Universal Credit has "not achieved value for money", warns NAO

More bad news for Duncan Smith as the National Audit Office says there are "considerable weaknesses" in the department's financial controls over the programme.

Conveniently for Iain Duncan Smith, this year's DWP accounts were not published to coincide with his appearance at the work and pensions select committee yesterday; some may say it's now clear why.

In the accounts, which have now been released, the National Audit Office states that Universal Credit has "not achieved value for money", noting that the DWP has written off £40.1m of assets developed for the programme "as it will never use them" and that "it also now expects to write down £91.0 million of the remaining assets to nil value by March 2018, due to the considerable reduction in their expected useful life." The head of the NAO comments: "While this is the appropriate accounting treatment, it should not detract from the underlying issue that the Department has spent £91.0 million on assets that will only support a limited service for 5 years, with clear consequences for public value." In addition, it notes that there were "considerable weaknesses" in the department’s financial controls over Universal Credit and that the "size and complexity" of the programme "stretched the Department’s capacity and capability". 

Here's the statement Margaret Hodge, the head of the public accounts committee, has issued on the "truly shocking" figures. 

In 2012-13, the Department for Work and Pensions had to write-off £40.1m for assets that were developed for the implementation of the universal credit system but which they will now never use. They now tell us they will also have to write-off another £91m of assets over the next five years.

Whilst these figures are truly shocking, I do not think we have heard the end of this matter and would not be surprised if further write-offs emerge over the coming period. It is deeply depressing that DWP has chosen to pour more money into the existing IT system in what seems like a short-term fix, rather than showing the confidence and foresight to come up with a solution that will truly stand the test of time.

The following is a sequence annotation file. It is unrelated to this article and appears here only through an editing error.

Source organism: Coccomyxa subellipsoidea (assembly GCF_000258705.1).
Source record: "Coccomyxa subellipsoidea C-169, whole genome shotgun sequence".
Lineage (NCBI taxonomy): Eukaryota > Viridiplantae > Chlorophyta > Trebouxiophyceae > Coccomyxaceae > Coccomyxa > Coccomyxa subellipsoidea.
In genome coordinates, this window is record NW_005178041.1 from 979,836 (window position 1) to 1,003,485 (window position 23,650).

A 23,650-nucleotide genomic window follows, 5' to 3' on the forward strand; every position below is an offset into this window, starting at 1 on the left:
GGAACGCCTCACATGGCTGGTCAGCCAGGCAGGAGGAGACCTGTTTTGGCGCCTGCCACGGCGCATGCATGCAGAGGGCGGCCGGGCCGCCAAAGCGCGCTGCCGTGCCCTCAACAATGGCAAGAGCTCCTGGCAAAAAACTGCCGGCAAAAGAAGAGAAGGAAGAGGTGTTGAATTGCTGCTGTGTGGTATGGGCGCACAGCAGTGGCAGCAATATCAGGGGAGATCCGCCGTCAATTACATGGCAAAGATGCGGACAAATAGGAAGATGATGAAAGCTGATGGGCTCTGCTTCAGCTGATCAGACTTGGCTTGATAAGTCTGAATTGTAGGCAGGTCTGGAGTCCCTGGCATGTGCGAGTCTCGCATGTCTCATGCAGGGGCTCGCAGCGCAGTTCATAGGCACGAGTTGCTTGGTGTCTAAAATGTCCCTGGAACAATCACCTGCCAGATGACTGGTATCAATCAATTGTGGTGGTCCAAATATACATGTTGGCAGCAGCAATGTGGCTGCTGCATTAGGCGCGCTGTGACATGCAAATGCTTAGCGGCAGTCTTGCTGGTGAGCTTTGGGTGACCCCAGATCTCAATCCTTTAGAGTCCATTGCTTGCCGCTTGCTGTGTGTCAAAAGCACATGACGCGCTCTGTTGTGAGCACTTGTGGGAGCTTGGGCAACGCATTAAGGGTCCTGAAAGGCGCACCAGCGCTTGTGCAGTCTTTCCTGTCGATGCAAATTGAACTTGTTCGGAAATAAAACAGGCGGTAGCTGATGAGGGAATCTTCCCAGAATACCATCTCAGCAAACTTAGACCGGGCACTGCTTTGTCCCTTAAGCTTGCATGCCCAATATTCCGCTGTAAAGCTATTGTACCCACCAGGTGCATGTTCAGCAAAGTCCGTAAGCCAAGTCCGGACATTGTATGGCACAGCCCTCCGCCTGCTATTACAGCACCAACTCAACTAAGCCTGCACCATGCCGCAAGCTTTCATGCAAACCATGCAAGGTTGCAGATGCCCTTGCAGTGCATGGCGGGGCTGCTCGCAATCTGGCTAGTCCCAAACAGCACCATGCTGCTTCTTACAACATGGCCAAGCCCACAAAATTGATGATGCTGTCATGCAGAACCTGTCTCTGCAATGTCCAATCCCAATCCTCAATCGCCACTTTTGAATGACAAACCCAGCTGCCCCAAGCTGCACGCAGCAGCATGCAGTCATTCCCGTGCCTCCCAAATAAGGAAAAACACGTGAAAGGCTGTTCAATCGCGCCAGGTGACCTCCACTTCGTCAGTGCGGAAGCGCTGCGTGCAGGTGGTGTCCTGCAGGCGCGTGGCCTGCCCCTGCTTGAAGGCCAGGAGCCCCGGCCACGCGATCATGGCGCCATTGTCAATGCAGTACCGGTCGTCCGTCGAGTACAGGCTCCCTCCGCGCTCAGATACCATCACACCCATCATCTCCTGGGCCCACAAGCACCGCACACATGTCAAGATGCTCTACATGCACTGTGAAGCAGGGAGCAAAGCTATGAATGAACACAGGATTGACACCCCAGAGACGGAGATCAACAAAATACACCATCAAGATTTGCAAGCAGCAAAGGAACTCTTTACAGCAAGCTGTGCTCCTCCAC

Even for those people who transfer to the new benefit, the online system is currently not able to deal with issues like frequent changes of circumstances, claims if a couple splits up, or conditionality.

In more bad news for IDS, the report also shows that the amount of money lost to fraud and error in the benefits system has risen from £3.2bn (2% of the total budget) last year to £3.5bn (2.1%). Of this total, £700m (0.4%) was lost due to official error, £1.6bn (0.9%) to claimant error and £1.2bn (0.7%) to fraud. 

Incidentally, it's worth noting that the latter figure is lower than the amount lost last year due to benefit underpayments: £1.4bn (0.9%). But don't expect the DWP to publicise that in its briefings. 

Iain Duncan Smith speaks at the Conservative conference in Manchester earlier this year. Photograph: Getty Images.

George Eaton is political editor of the New Statesman.

Photo: Getty
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The Prevent strategy needs a rethink, not a rebrand

A bad policy by any other name is still a bad policy.

Yesterday the Home Affairs Select Committee published its report on radicalization in the UK. While the focus of the coverage has been on its claim that social media companies like Facebook, Twitter and YouTube are “consciously failing” to combat the promotion of terrorism and extremism, it also reported on Prevent. The report rightly engages with criticism of Prevent, acknowledging how it has affected the Muslim community and calling for it to become more transparent:

“The concerns about Prevent amongst the communities most affected by it must be addressed. Otherwise it will continue to be viewed with suspicion by many, and by some as “toxic”… The government must be more transparent about what it is doing on the Prevent strategy, including by publicising its engagement activities, and providing updates on outcomes, through an easily accessible online portal.”